A French company uses enzymes to recycle one of the most common disposable plastics

Because disposable plastics are largely derived from oil, plastics could account for 20% of the world’s annual oil consumption by 2050. Reducing our reliance on plastics and finding ways to recycle plastics that already exist in the world can greatly reduce emissions.

Right now, only about 15% of all plastic worldwide is collected for recycling each year. Since the 1990s, researchers have been trying to find new ways to degrade plastics in hopes of recycling more of them. Companies and researchers have worked to develop enzymatic processes, such as the one used in Carbios, as well as chemical processes, as well as the method used by Loop Industries. But only recently have enzymatic and chemical processes begun to become commercial.

Carbio’s new reactor measures 20 cubic meters – about the size of a truck. It can contain two tons of plastic or the equivalent of about 100,000 ground bottles at a time and break it down into the building blocks of PET ethylene glycol and terephthalic acid — in 10 to 16 hours.

The company plans to use what it learns from the demonstration plant to build its first industrial plant, which will house a reactor about 20 times larger than the demonstration reactor. The full-scale plant will be built near a plastics manufacturer somewhere in Europe or the US and must be operational by 2025, says Alain Marty, Carbio’s chief scientific officer.

Carbios has been developing enzymatic recycling since the company was founded in 2011. Its process relies on enzymes to chop the long chains of polymers that make up plastics. The resulting monomers can then be purified and bonded together to make new plastic. Researchers at Carbios started with a natural enzyme used by bacteria to break down leaves, and then adjusted it to make it more effective at breaking down PET.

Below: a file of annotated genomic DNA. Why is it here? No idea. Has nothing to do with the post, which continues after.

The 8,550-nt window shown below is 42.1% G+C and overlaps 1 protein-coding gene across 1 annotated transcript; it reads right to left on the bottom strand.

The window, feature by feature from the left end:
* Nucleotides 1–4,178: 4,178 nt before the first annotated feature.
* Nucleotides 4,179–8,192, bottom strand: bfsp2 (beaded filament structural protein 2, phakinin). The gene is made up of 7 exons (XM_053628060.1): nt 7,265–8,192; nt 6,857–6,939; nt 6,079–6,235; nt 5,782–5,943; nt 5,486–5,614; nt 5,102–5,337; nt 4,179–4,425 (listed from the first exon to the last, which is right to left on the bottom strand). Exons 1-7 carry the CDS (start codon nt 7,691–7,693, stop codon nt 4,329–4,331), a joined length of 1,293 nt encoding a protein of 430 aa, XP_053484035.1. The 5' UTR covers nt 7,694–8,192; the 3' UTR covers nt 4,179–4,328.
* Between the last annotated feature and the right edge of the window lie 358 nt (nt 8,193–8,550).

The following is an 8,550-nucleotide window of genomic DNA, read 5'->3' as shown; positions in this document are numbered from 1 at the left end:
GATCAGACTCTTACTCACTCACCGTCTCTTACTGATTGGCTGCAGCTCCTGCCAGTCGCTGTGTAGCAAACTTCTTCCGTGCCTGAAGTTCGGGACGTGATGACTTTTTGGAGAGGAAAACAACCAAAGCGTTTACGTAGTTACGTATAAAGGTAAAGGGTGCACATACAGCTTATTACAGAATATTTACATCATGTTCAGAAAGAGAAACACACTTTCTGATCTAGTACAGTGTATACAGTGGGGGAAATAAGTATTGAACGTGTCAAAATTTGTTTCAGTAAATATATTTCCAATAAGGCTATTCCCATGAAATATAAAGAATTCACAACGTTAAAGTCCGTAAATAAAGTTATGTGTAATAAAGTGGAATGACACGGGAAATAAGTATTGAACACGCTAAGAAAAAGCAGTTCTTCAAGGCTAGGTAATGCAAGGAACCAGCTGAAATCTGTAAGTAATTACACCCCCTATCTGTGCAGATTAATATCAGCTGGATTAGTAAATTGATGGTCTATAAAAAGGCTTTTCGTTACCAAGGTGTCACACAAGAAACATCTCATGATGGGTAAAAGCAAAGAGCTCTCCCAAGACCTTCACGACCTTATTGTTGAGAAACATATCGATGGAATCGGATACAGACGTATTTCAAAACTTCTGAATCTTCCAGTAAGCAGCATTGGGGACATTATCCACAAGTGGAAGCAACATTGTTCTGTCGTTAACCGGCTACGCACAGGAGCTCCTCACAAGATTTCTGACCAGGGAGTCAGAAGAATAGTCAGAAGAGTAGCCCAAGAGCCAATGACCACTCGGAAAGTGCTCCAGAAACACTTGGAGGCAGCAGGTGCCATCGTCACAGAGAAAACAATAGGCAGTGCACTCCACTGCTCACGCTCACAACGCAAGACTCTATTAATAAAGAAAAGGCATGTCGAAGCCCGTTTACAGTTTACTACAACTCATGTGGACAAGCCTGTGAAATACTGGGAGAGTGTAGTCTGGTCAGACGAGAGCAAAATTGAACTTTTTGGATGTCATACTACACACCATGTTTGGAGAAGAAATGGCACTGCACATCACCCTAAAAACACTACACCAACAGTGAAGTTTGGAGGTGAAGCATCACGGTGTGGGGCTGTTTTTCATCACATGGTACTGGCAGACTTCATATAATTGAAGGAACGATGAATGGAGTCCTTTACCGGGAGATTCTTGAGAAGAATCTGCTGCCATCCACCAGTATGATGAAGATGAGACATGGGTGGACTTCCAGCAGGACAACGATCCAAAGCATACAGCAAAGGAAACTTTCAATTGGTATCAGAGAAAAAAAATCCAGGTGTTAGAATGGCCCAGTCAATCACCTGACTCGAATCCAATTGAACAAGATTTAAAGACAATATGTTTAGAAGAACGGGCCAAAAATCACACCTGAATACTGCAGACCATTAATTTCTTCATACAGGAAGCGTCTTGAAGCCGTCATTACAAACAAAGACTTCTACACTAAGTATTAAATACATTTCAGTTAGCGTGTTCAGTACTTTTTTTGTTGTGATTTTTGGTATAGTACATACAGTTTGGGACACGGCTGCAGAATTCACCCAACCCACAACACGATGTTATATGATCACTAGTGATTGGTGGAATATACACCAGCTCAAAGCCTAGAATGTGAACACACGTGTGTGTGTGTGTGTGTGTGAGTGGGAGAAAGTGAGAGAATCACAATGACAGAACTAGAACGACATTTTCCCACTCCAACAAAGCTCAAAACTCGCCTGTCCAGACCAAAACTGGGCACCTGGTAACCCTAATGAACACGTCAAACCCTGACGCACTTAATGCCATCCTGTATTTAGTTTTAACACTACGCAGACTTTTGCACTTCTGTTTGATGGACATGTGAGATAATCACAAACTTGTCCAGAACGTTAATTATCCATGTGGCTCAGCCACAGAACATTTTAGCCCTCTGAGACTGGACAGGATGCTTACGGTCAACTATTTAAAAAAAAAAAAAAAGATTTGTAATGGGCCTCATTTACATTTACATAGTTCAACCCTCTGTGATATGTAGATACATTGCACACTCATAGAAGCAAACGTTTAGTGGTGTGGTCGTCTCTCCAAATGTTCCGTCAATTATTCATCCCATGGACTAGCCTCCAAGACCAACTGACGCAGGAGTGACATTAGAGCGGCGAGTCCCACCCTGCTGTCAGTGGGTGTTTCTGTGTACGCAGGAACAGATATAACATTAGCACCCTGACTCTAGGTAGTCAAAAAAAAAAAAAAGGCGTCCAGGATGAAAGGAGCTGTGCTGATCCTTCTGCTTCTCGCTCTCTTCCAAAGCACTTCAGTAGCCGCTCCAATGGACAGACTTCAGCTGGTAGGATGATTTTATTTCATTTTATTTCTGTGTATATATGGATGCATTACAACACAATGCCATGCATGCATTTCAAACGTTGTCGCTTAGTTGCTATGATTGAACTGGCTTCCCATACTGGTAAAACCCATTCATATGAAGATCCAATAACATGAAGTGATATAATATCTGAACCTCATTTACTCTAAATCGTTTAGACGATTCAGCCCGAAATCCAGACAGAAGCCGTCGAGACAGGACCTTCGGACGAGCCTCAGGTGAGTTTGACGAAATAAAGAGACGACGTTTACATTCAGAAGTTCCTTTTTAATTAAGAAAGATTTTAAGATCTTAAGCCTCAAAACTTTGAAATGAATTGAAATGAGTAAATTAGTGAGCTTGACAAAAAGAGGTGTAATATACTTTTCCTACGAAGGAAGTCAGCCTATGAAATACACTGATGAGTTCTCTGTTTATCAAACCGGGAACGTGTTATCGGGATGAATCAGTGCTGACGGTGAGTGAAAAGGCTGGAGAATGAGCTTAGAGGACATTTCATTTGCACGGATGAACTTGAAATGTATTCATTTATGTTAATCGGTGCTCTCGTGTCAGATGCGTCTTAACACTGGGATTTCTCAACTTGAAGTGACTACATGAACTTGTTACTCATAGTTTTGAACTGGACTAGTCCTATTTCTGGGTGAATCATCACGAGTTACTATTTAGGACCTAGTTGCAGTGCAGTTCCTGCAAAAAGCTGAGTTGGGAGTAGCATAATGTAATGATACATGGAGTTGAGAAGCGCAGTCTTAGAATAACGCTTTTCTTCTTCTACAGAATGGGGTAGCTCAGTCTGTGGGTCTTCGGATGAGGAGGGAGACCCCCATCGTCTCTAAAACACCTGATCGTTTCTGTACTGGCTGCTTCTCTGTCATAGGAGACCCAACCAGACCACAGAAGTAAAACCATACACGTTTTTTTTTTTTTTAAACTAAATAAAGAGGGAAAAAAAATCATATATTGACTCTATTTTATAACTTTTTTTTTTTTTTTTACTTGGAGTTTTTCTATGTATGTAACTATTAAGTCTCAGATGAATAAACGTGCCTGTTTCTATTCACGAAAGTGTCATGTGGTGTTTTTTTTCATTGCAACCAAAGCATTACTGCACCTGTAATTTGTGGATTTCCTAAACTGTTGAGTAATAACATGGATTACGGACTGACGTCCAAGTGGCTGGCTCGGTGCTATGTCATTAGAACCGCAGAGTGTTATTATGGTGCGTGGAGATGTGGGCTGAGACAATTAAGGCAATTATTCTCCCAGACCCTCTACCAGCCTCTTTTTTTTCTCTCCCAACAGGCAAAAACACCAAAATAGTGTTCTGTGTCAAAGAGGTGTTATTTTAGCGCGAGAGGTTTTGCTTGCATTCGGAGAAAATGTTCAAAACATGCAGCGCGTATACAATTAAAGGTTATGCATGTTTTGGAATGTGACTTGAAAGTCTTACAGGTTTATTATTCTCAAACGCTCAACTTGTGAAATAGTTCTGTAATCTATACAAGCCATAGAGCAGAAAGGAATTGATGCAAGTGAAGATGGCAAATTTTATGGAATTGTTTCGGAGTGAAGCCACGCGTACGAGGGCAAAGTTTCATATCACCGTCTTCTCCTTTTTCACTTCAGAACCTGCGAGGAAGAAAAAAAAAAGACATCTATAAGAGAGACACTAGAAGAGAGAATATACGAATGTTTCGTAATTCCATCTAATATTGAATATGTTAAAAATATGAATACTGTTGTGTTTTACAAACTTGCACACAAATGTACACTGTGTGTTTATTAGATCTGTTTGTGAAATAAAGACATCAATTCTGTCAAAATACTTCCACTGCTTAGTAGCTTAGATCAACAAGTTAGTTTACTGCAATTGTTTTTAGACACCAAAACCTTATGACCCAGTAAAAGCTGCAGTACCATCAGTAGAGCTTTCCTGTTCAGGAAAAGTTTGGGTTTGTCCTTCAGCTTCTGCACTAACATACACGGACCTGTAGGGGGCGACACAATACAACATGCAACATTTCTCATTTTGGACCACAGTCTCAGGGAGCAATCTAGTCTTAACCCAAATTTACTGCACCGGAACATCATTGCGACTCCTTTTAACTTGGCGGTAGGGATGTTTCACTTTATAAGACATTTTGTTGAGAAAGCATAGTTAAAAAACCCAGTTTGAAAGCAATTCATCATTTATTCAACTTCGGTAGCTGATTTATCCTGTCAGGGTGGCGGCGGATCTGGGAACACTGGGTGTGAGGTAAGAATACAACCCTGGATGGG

Carbio’s demonstration plant in Clermont-Ferrand, France. Image courtesy of SkotchProd.

Carbios estimates that its enzymatic recycling process reduces greenhouse gas emissions by about 30% compared to virgin PET. Marty says he expects the number to increase as they work out the cracks.

In a recent report, researchers estimated that producing PET from enzymatic recycling could reduce greenhouse gas emissions between 17% and 43% compared to making virgin PET. The report was not specifically about Carbios, but it is probably a good estimate for its process, according to Gregg Beckham, researcher at the US National Renewable Energy Laboratory and co-author of the report.

While the development of new enzymes has been a major focus of new research and commercial efforts, other parts of the process will determine how efficient and cost-effective the technology will be, says Beckham, who heads a consortium of new plastic recycling and production methods.

“It’s all the less glamorous stuff,” Beckham says, like getting the plastic into a shape that the enzymes can effectively break down or separate what the enzymes spit out, it can take a lot of energy and time and increase emissions and costs.

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